(Danny Ainge signing with Boston. Photo courtesy of AP Photos)
6/07/1977 - Ainge signs with Blue Jays
Years before he joined the Boston Celtics, where he won two NBA titles in seven-and-a-half seasons, Danny Ainge signs with the Toronto Blue Jays of Major League Baseball. Ainge spent three seasons with the Canadian ball team, amassing a less-than-spectacular .220 career batting average. Towards the end of his time in Toronto, he impressed several NBA scouts by leading BYU to the sweet sixteen in the NCAA basketball tournament (though he played for the Jays, he had not lost his amateur status). He was so impressive on the basketball court that many began to question if he was playing in the wrong sport.
"I have no regrets about choosing baseball over basketball," he said in April 1981. "I really think I can have a longer career in baseball. I have no desire to play in the NBA. I don't think my knees could stand the severe beating. I have no regrets concerning my decision at all."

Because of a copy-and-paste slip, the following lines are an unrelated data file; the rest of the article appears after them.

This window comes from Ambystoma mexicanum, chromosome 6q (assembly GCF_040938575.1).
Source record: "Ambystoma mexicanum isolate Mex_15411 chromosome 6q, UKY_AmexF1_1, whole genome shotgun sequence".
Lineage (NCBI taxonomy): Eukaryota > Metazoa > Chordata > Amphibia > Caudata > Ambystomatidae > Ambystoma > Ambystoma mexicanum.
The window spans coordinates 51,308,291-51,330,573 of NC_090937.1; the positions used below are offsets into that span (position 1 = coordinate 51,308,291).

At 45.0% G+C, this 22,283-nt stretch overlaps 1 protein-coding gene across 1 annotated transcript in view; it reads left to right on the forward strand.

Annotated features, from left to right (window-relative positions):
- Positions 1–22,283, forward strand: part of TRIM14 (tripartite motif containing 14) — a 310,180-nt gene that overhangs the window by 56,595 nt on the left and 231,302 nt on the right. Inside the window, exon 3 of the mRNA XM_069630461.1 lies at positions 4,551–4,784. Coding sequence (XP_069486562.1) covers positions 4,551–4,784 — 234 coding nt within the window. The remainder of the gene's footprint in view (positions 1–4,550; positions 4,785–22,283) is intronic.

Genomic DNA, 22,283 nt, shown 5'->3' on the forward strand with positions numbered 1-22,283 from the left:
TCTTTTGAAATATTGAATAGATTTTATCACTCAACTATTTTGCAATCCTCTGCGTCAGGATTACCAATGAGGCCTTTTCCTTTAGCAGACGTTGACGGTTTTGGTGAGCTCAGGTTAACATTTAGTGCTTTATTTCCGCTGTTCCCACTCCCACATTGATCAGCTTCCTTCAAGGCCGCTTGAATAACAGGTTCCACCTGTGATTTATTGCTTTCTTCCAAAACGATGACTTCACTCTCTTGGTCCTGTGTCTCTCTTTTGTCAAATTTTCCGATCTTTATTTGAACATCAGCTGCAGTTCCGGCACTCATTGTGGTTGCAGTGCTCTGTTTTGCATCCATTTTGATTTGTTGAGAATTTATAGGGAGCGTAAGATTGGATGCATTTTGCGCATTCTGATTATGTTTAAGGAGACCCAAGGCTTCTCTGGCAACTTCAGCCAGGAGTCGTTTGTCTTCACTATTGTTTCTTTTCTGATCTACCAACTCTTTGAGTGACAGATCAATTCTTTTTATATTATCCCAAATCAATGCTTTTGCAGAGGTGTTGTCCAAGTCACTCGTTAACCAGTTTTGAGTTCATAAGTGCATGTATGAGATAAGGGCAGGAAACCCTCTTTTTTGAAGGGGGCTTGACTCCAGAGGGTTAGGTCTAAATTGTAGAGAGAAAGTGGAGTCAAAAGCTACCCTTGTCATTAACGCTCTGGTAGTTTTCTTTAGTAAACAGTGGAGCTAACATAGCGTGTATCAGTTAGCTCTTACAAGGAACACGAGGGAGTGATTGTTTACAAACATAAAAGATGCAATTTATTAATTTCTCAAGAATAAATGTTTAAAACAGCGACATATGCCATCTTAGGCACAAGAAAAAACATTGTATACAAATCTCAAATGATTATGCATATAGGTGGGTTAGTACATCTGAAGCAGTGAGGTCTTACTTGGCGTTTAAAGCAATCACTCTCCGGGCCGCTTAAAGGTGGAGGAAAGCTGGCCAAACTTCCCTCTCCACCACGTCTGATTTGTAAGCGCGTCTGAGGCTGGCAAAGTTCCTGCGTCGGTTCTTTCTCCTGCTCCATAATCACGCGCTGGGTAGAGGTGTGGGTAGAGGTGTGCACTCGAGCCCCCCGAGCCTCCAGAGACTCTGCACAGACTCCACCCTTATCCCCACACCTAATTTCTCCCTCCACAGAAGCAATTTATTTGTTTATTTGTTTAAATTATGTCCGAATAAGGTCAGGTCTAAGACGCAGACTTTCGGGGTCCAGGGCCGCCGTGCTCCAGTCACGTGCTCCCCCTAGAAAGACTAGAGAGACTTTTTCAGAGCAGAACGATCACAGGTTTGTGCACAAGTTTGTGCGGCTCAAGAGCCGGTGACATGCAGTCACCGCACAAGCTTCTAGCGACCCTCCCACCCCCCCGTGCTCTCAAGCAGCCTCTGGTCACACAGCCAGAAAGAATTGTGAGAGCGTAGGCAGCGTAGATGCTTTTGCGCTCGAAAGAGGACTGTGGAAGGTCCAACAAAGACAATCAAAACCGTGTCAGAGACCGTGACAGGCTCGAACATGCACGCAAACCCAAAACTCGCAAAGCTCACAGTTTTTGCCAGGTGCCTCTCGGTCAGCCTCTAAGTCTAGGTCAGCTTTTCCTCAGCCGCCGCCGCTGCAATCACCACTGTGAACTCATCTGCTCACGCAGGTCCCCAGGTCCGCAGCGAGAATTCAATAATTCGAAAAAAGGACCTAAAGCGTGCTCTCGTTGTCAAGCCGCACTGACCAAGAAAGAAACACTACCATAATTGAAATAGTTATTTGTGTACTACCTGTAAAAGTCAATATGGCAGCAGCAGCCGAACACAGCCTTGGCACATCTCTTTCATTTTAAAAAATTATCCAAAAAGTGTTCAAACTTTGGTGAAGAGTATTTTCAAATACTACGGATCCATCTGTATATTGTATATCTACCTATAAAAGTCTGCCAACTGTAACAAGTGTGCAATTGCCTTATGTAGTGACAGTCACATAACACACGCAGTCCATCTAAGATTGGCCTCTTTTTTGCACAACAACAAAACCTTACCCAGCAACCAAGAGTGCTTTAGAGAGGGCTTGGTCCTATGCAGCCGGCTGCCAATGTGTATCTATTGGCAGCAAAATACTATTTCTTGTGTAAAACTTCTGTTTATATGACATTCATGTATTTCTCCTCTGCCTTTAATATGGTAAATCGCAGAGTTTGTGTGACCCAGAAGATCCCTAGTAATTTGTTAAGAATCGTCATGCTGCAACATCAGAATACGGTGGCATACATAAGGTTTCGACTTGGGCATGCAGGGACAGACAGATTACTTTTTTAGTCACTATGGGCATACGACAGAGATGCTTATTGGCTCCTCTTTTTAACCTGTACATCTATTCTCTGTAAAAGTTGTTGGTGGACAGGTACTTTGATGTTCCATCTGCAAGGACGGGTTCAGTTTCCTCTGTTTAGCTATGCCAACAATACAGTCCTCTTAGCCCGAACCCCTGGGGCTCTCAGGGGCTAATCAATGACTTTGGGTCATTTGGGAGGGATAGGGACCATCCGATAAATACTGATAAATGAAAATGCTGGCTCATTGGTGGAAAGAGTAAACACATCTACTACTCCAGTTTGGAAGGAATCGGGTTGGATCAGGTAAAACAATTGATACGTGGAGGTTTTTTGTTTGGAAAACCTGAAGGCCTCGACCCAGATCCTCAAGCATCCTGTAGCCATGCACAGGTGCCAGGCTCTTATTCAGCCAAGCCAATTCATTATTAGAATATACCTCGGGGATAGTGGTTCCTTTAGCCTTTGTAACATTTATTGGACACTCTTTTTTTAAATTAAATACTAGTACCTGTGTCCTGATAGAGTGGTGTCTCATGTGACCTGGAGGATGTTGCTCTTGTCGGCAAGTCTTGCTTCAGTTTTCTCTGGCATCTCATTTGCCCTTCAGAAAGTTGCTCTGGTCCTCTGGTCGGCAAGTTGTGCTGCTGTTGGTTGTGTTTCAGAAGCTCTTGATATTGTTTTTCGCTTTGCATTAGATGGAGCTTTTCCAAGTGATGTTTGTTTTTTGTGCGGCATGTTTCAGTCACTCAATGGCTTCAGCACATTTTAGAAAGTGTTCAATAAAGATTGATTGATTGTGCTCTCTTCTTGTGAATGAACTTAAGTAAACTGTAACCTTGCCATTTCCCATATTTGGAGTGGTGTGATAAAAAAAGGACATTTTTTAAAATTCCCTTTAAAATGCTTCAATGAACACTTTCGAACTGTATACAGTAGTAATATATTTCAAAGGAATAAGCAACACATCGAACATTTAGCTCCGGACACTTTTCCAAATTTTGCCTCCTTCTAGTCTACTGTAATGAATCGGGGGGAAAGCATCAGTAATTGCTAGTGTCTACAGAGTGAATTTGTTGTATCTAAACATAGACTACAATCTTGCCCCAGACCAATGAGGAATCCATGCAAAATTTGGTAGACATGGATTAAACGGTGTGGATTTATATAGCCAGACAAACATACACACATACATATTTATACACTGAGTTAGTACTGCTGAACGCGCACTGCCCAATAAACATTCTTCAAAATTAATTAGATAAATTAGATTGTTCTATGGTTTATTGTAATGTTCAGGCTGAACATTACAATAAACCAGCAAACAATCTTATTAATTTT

Just two months later, the Boston Celtics selected him with the 31st pick in the NBA Draft -- a draft that also saw Tony Gwynn get picked in the final round by the Clippers. Presented with an opportunity to play with Larry Bird, Robert Parish, and the defending champion Boston Celtics, Ainge changed his mind relatively quickly.
"I'm thinking about this 24 hours a day and it's making me crazy," Ainge said in September. "I've never quite anything in my life before. But the advice of everybody, from people I hardly know to those closest to me, my family and my teammates, has been the same. Play basketball. In life you change your mind sometimes and you've got to do what makes you happy. That's perfectly sound advice. I realize now I made the mistake. I signed the contract too sign."
Ainge made it clear that he wanted to give the NBA a shot. But the Blue Jays still had Ainge under contract, and though he hadn't performed well with them, they believed he was going to be a star one day. A legal battle ensued, where both the Celtics and Blue Jays claimed they had the right to keep him. Ultimately, a jury ruled that while his contract prevented him from playing baseball anywhere else, it did not prohibit him from playing in another sports league. Ainge was allowed to sign with the Celtics, which he did that November.